It’s not digital citizenship — it’s citizenship. Let’s ensure our instruction is appropriate for our students’ connected world.

9 thoughts on “Is It Digital Citizenship or Just Plain Citizenship?

  1. Where I have seen digital citizenship infused into classroom curricula, it has been much like you describe. Various communities have been described, for example your family, class, school, sports team, etc. Each has a set of rules, expectations, rights and responsibilities. Communities can be face-to-face or digital. Creative expression can be in writing, art, photography, movies, dance, etc. Any of these can also be done and/or shared digitally. As we teach and explore various topics, it isn’t that difficult to layer in a digital element.

    1. Thanks for this great comment. I agree, that it shouldn’t be that difficult to incorporate a digital element into conversation, but it is a habit that we need to help teachers, parents, and adults in general develop as they go about daily conversations and lessons with children and adolescents.

  2. When I would talk to my students about “digital” citizenship I would get a glazed look and their eyes would roll to the back of their head. It finally occurred to me that they do not see the delineation between the two worlds that adults see. With this in mind, I began to tell them it is all about being a good person and making good decisions…online or offline. I began to create activities that revolved around creating a positive personal brand image…telling them what they can do vs. what they shouldn’t do. I really do not believe that they understand why adults draw a distinction. Their world with connected devices is far more seamless to them; whereas, adults tend to compartmentalize. In the end, we stand to lose authenticity and the opportunity to connect.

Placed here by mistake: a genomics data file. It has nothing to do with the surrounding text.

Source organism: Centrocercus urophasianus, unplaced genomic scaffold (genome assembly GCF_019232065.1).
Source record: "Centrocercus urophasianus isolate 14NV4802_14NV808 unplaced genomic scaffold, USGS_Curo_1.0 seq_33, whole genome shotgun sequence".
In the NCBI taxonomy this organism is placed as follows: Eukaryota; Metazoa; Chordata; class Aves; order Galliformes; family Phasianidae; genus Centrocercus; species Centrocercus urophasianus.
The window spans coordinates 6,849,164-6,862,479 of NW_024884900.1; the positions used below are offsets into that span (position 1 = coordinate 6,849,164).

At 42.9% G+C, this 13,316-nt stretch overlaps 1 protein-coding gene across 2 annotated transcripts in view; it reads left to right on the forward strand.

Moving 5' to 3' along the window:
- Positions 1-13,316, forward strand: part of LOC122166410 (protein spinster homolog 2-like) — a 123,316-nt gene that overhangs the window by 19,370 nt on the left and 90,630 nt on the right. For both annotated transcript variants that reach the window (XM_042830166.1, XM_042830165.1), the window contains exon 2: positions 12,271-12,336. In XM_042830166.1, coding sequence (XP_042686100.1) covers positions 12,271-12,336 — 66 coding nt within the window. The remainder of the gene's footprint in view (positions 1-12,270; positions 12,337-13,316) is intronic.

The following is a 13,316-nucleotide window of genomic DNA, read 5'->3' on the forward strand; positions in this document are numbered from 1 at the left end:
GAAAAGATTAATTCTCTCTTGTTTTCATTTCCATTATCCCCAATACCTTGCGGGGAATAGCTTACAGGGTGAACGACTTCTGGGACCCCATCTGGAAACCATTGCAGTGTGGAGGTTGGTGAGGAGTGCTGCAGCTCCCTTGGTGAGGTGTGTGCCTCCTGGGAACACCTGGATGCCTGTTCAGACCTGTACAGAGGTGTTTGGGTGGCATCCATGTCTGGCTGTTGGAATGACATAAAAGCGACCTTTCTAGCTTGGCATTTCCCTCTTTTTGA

I think that we do our students a disservice when we draw the line between the two worlds by labelling one as digital. This is the world they are living in and the world that be must prepare them to live in.

    The other point I wish to make is that poor online citizenship is not about technology per se. Technology allows for unwanted, undesired, faceless interaction, but it boils down to behavior. If you are going to bully someone online then chances are you are a bully; therefore, that behavior will play out in one form or another. Technology simply makes it a bit easier. But, it is behaviorial.

    1. Thank you for these thoughtful and engaging comments.I agree that our job might be marginally easier if we could keep the conversation focused on citizenship and behavior rather than segmenting the lives of our students into digital and non-digital environments. Of course, this means fusing the citizenship message into all courses and school activities, not just those offered by the technology faculty.

      1. Interesting that you should raise this point. I have been asked to give several parent presentations on this topic only because I am in technology. This year, we integrated tech into the classrooms; thereby eliminating standalone tech classes. With that, has come my crusade to instill digital citizenship/citizenship lessons, activities, and modeling across the curriculum. Previously, this was limited to Tech classes and a few Life Skills classes. I am hoping that by doing this that it become more meaningful, seamless, and authentic.